“So that his place shall never be with those cold and timid souls who neither know victory nor defeat”.

I recently got the above quote by Teddy Roosevelt tattooed across my ribs. I’ve always loved the full quote but the last line above always hit home. I would always rather try and fail than to sit there and wonder “what if”. I take on challenges that nobody else would dream to do so there’s always more of a chance of me failing. Yes there’s runners who have done what I’ve done and cyclists who have done what I’ve done but nobody attempts them both.

As I wake in the Ashe Hotel in Tralee on this beautiful sunny Sunday morning my Garmin pings to say I have had poor sleep and need 63hrs recovery! I woke up at 6am Thursday to attempt what’s never been done before, ran through the night Thursday and haven’t slept since with the pain my body is in. When you can’t manage stairs or getting in and out of the car, can barely dress yourself and aching head to toe you can’t help but wonder is it all worth it. But I’m long enough in the tooth to know that come next weekend, pain will be gone and I’ll be back thinking I’m fucking Clark Kent.

I set out to become the first person to do a double Everest Run and Bike. Injury forced me to come up short but still ended up the only person to double Bike and single run. (Clutching at straws I know)

Having been out injured with no running for three months of the year I knew this was a big ask but I decided to move the challenge forward and give it a lash. Everesting as a challenge is fiendishly simply yet brutally hard! Mt Brandon in Dingle, we left home Thursday morning and started running at 3pm. My father in law Brendan sent me up the hill while Andy and Pete made their way down. You couldn’t see 50metres up the track, never mind the summit of this monster mountain. The weather was beyond brutal , visibility zero, just trying to pick out the marker post in front of the next one each time and keep moving forward. By the time I made it down after the first rep I was soaked to the bone. It stayed like that for the next twelve hours. The path I trekked at the start had turned into a full blown stream now. Footing was lethal. By first light I was sounding like that little orphan in The Simpsons with whooping cough!! It had seeped in, chest was rattled, head banging, ears blocked and blurred vision. But all that was fine, doesn’t help with running but doesn’t stop you running.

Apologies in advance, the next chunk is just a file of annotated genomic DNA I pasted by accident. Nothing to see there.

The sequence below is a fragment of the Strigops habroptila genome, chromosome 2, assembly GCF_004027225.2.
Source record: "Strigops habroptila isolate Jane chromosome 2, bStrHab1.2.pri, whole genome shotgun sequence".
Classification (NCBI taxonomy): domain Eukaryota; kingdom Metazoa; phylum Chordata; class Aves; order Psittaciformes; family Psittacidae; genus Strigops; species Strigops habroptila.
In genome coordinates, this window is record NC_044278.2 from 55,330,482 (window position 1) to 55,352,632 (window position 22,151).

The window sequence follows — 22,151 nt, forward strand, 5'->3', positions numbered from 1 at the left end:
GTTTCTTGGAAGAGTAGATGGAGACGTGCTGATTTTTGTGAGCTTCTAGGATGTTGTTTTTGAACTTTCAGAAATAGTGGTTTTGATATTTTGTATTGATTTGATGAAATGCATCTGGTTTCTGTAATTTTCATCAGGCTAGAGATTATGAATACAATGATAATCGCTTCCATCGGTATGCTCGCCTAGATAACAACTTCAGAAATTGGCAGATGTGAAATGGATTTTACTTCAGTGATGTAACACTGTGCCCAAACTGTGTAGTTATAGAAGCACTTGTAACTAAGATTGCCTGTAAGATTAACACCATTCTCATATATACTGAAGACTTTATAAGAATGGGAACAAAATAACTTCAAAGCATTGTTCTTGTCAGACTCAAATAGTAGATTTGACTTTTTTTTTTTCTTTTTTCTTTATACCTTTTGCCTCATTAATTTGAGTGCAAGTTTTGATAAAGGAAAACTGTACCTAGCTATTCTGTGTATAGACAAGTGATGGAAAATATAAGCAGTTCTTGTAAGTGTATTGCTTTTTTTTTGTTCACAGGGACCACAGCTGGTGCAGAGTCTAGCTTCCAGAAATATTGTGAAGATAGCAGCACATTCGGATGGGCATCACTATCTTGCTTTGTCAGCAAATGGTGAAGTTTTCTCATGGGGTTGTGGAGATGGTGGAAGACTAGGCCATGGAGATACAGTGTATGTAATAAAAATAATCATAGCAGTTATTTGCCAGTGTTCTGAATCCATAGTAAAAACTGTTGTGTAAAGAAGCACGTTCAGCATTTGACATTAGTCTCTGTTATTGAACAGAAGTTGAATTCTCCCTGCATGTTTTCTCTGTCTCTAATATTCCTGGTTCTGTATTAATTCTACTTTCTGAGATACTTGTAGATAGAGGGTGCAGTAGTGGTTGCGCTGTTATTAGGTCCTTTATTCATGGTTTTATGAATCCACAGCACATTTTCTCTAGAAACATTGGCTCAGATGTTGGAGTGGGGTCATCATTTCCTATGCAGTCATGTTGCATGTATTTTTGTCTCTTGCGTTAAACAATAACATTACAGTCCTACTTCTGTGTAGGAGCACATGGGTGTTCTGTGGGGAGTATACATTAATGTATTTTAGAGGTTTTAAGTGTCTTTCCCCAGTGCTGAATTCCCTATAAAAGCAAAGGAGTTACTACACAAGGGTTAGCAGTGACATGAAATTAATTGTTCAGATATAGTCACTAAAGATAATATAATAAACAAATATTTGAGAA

At the Kerry Way Ultra 200km run last September I had an awkward fall, tore my hip flexor at the attachment and it’s never been right since. I’ve ran several single days with 100km+ distance since and it held up OK, but with the elevation of this challenge it gave way. I knew straight away the Double was gone, now I was pleading at every fucking station of the cross on that mountain to let me get to the single Everest. Andy led the way on the last rep and all I had to do was follow him.

“Your gait has completely changed, you’re only using your left leg” he said. I had lost all power and use of my left leg. Just like the KWU all I could do was drag my left leg, step with the right, drag the left, step with the right. But with over 800m elevation per rep and how steep the top section was things got very dangerous very quickly. I marked my own route at the top with flags, it was incredibly steep. If you stood up anyway straight you’d fall backwards. We met a sheep farmer called Mikey Joe up the top, Andy asked him do many of the mountain sheep end up on their back, which set me up for several Kerry Man jokes but I’m too mature for that!! Only on his birthday I said to myself!